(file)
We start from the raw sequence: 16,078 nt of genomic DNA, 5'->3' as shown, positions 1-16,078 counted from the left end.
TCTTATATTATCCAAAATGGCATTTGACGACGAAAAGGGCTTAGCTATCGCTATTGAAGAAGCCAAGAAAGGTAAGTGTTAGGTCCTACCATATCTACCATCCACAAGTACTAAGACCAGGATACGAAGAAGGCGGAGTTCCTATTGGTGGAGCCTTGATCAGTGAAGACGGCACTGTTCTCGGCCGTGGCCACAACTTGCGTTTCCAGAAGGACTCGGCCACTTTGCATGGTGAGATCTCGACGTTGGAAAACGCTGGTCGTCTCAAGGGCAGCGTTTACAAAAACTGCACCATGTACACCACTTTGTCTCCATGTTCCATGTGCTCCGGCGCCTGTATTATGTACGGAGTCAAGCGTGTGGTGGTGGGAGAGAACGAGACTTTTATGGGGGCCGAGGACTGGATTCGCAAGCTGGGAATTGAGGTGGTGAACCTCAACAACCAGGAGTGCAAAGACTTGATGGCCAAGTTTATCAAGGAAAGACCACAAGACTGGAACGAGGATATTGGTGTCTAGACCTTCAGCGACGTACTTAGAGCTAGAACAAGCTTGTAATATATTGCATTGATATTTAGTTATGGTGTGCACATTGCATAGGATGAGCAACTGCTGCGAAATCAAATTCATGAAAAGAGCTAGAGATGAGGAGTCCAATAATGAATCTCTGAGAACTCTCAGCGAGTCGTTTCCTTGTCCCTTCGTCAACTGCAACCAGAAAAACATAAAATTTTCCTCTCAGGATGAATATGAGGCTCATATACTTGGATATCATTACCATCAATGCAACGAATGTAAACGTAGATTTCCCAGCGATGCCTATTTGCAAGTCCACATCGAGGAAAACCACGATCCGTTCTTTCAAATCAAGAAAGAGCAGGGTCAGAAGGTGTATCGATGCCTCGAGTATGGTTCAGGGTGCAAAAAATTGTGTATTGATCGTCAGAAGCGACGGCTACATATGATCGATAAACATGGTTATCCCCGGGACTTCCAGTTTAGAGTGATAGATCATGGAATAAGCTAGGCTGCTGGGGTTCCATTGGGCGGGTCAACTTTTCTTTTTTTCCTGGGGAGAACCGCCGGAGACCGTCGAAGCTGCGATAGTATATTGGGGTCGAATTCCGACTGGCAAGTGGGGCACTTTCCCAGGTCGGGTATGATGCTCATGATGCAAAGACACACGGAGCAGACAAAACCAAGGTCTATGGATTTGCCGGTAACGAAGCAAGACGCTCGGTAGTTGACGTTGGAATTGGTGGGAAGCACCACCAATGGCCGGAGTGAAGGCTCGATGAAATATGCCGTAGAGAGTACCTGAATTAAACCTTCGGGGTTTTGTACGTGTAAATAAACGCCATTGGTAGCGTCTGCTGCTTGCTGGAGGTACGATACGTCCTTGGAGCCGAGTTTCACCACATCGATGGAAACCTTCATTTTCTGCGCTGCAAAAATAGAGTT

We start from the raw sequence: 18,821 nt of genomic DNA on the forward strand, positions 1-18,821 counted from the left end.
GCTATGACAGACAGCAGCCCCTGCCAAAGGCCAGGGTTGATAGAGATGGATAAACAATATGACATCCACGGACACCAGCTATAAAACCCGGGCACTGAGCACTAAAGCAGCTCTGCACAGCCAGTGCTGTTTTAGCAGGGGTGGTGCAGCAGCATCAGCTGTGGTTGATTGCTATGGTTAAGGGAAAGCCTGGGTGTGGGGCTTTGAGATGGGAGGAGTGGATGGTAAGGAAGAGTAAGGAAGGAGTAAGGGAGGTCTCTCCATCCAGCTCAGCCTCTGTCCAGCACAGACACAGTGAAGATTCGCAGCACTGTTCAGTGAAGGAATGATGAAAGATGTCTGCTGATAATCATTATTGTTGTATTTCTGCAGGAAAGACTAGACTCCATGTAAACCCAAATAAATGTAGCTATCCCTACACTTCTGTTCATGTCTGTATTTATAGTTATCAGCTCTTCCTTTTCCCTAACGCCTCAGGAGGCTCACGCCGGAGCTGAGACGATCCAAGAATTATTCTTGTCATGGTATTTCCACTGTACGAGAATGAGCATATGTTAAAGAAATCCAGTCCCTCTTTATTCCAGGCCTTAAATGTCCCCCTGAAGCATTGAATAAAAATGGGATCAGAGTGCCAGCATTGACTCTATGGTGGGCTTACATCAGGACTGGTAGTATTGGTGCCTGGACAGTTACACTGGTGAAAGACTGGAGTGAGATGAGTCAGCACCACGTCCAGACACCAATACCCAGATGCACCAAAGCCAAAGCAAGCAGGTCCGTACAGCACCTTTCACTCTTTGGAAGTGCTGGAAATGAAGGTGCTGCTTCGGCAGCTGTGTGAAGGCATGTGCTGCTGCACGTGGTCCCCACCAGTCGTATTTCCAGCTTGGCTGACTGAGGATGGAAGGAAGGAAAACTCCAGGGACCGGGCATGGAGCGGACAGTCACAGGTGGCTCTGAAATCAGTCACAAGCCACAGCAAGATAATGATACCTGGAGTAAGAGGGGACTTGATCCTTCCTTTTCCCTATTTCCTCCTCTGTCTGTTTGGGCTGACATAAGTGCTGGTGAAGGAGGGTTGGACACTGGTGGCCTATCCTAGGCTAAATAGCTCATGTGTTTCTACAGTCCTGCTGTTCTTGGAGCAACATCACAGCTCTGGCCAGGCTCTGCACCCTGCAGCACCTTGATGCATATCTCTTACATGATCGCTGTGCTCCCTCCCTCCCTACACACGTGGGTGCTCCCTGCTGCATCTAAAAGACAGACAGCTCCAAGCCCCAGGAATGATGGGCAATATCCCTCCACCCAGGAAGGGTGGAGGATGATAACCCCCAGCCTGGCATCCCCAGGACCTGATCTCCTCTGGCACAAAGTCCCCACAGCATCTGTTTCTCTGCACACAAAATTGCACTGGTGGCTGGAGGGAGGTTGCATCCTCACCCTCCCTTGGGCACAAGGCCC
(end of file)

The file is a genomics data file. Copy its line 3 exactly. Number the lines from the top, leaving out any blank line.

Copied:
We start from the raw sequence: 18,821 nt of genomic DNA on the forward strand, positions 1-18,821 counted from the left end.